Wednesday, August 05, 2015
Much already has been made of the upcoming debates between the Republican candidates for president, but will GOP voters be tuning in? Are they ready for 20 or more debates like there were four years ago?
A new Rasmussen Reports national telephone survey finds that 90% of Likely Republican Voters say they are likely to watch at least some of the GOP candidate debates, with 64% who say it is Very Likely. Just nine percent (9%) say they are not very or Not At All Likely to watch. The first Republican debate is scheduled for tomorrow night.
But only 43% of Republicans say pre-primary debates are Very Important in determining how they will vote in their state party primary. Still, that compares to 34% of Democrats and 31% of voters not affiliated with either major party.
Among all voters, 79% say they are likely to watch at least some of the GOP debates, with 48% who say it is Very Likely. Eighteen percent (18%) are unlikely to do so, but that includes only six percent (6%) who are Not At All Likely to watch. Democrats are the least interested. (To see survey question wording, click here.)
Seventy-nine percent (79%) of all voters say pre-primary debates are important to their primary vote, with 36% who say they are Very Important. That’s up from 69% and 23% respectively just before the primaries in January 2012. Nineteen percent (19%) now say the debates are not important to how they vote in their state primary, but just five percent (5%) feel debates are Not At All Important to their vote.
Fox News announced late yesterday the lineup for the first Republican presidential debate. Rasmussen Reports announced the same lineup last Thursday morning.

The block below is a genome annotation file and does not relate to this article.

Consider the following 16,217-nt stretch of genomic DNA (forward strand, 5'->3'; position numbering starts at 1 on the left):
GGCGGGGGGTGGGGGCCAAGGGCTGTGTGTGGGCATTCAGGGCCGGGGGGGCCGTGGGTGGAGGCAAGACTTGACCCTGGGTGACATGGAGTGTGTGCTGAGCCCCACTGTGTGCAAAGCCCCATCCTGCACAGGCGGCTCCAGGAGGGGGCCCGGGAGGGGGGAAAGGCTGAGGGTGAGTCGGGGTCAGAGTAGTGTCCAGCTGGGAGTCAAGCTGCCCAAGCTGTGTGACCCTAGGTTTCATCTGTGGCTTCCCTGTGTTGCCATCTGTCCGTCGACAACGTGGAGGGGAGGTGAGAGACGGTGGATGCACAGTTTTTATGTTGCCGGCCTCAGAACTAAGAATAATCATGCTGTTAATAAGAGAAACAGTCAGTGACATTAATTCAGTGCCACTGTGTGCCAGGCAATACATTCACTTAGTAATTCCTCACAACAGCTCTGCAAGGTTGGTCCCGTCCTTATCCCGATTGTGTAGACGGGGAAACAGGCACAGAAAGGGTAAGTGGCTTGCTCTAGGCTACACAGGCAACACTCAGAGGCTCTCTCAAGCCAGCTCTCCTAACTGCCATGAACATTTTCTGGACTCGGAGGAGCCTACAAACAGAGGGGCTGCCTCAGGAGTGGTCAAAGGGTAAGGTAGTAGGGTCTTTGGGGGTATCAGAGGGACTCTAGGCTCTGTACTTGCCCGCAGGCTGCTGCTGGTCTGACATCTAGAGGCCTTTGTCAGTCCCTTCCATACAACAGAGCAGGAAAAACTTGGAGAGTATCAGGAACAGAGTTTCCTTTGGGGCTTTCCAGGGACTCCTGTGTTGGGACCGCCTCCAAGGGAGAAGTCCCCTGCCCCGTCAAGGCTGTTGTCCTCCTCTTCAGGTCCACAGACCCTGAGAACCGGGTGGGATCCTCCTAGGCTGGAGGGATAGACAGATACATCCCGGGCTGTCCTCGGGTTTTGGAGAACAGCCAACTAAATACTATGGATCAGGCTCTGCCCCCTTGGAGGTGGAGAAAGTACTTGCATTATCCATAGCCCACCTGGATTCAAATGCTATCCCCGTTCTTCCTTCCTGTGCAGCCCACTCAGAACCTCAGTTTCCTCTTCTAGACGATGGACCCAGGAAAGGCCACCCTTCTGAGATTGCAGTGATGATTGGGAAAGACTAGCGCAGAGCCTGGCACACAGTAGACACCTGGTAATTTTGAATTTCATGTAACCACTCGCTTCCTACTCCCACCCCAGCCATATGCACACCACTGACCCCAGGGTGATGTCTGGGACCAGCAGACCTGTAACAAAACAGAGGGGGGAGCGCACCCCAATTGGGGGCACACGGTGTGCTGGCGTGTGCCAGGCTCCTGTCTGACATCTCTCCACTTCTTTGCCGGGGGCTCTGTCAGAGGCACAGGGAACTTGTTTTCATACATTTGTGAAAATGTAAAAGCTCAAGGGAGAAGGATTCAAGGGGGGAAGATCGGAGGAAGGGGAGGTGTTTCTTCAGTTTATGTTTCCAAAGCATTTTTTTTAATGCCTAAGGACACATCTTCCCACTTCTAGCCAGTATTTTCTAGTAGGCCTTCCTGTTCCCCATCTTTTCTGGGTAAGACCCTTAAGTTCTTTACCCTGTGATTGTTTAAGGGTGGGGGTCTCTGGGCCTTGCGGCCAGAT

The survey of 1,000 Likely Voters was conducted on July 28-29, 2015 by Rasmussen Reports. The margin of sampling error is +/- 3 percentage points with a 95% level of confidence. Field work for all Rasmussen Reports surveys is conducted by Pulse Opinion Research, LLC. See methodology.
In mid-June when several candidates still had not yet declared, 53% of Republicans wanted all the challengers on the debate stage at the same time, while 39% wanted to limit the number appearing. Fox is having a shorter second debate tomorrow with the candidates who are second-tier poll-wise.
In the race for the 2012 Republican presidential nomination, nearly 20 debates were held before the first state primary. Fifty-eight percent (58%) of GOP voters feel that was too many. Just seven percent (7%) say there weren’t enough debates, while 27% believe the number was about right.
Among all voters, 56% say 20 debates was too many; eight percent (8%) say not enough, and 29% feel the number of debates was about right.
In January 2012, 45% of all voters – and 39% of Republicans – felt there had been too many debates
Sixty percent (60%) of all voters agree that, generally speaking, political primaries are a good way for a political party to pick its nominee. That’s up from 40% a year ago. Eighteen percent (18%) disagree, while slightly more (22%) are not sure.
Republicans (70%) support party primaries more strongly than Democrats (64%) and unaffiliated voters (48%) do.
Donald Trump is the leader among the Republican candidates at this point, but he has just 25% support. So this race has just begun.
There’s still not much of a contest on the Democratic side, though, with former Secretary of State Hillary Clinton far ahead of her challengers.
Over a third (36%) of Republicans and 19% of Democrats say they are likely to vote for Trump if he loses the GOP nomination battle and runs as a third-party candidate.
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